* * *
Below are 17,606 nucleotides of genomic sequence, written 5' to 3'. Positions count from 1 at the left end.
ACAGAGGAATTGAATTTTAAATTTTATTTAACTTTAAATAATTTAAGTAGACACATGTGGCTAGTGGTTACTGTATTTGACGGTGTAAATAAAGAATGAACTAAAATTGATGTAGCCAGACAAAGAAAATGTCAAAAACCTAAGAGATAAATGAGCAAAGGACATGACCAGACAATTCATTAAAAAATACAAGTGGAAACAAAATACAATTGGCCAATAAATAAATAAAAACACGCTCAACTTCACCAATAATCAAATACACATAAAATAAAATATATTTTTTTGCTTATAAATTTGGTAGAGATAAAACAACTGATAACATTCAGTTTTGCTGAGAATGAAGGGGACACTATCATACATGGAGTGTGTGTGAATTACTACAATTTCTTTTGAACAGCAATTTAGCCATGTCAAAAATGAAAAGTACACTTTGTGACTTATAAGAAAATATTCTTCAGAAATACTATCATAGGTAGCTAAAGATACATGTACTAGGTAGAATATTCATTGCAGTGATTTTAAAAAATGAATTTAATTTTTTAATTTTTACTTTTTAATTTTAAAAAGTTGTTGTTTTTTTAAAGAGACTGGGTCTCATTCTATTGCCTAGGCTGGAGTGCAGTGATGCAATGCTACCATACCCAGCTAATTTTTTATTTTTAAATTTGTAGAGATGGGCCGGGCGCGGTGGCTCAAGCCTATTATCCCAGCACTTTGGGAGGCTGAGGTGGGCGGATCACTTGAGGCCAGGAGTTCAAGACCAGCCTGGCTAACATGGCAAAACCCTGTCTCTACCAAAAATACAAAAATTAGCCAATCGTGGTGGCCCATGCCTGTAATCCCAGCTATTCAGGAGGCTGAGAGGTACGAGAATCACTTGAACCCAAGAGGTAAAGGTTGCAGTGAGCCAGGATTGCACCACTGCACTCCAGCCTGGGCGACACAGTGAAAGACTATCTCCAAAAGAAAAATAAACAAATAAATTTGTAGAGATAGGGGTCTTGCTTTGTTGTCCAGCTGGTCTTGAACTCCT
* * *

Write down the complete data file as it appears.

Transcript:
Below are 17,606 nucleotides of genomic sequence, written 5' to 3'. Positions count from 1 at the left end.
ACAGAGGAATTGAATTTTAAATTTTATTTAACTTTAAATAATTTAAGTAGACACATGTGGCTAGTGGTTACTGTATTTGACGGTGTAAATAAAGAATGAACTAAAATTGATGTAGCCAGACAAAGAAAATGTCAAAAACCTAAGAGATAAATGAGCAAAGGACATGACCAGACAATTCATTAAAAAATACAAGTGGAAACAAAATACAATTGGCCAATAAATAAATAAAAACACGCTCAACTTCACCAATAATCAAATACACATAAAATAAAATATATTTTTTTGCTTATAAATTTGGTAGAGATAAAACAACTGATAACATTCAGTTTTGCTGAGAATGAAGGGGACACTATCATACATGGAGTGTGTGTGAATTACTACAATTTCTTTTGAACAGCAATTTAGCCATGTCAAAAATGAAAAGTACACTTTGTGACTTATAAGAAAATATTCTTCAGAAATACTATCATAGGTAGCTAAAGATACATGTACTAGGTAGAATATTCATTGCAGTGATTTTAAAAAATGAATTTAATTTTTTAATTTTTACTTTTTAATTTTAAAAAGTTGTTGTTTTTTTAAAGAGACTGGGTCTCATTCTATTGCCTAGGCTGGAGTGCAGTGATGCAATGCTACCATACCCAGCTAATTTTTTATTTTTAAATTTGTAGAGATGGGCCGGGCGCGGTGGCTCAAGCCTATTATCCCAGCACTTTGGGAGGCTGAGGTGGGCGGATCACTTGAGGCCAGGAGTTCAAGACCAGCCTGGCTAACATGGCAAAACCCTGTCTCTACCAAAAATACAAAAATTAGCCAATCGTGGTGGCCCATGCCTGTAATCCCAGCTATTCAGGAGGCTGAGAGGTACGAGAATCACTTGAACCCAAGAGGTAAAGGTTGCAGTGAGCCAGGATTGCACCACTGCACTCCAGCCTGGGCGACACAGTGAAAGACTATCTCCAAAAGAAAAATAAACAAATAAATTTGTAGAGATAGGGGTCTTGCTTTGTTGTCCAGCTGGTCTTGAACTCCT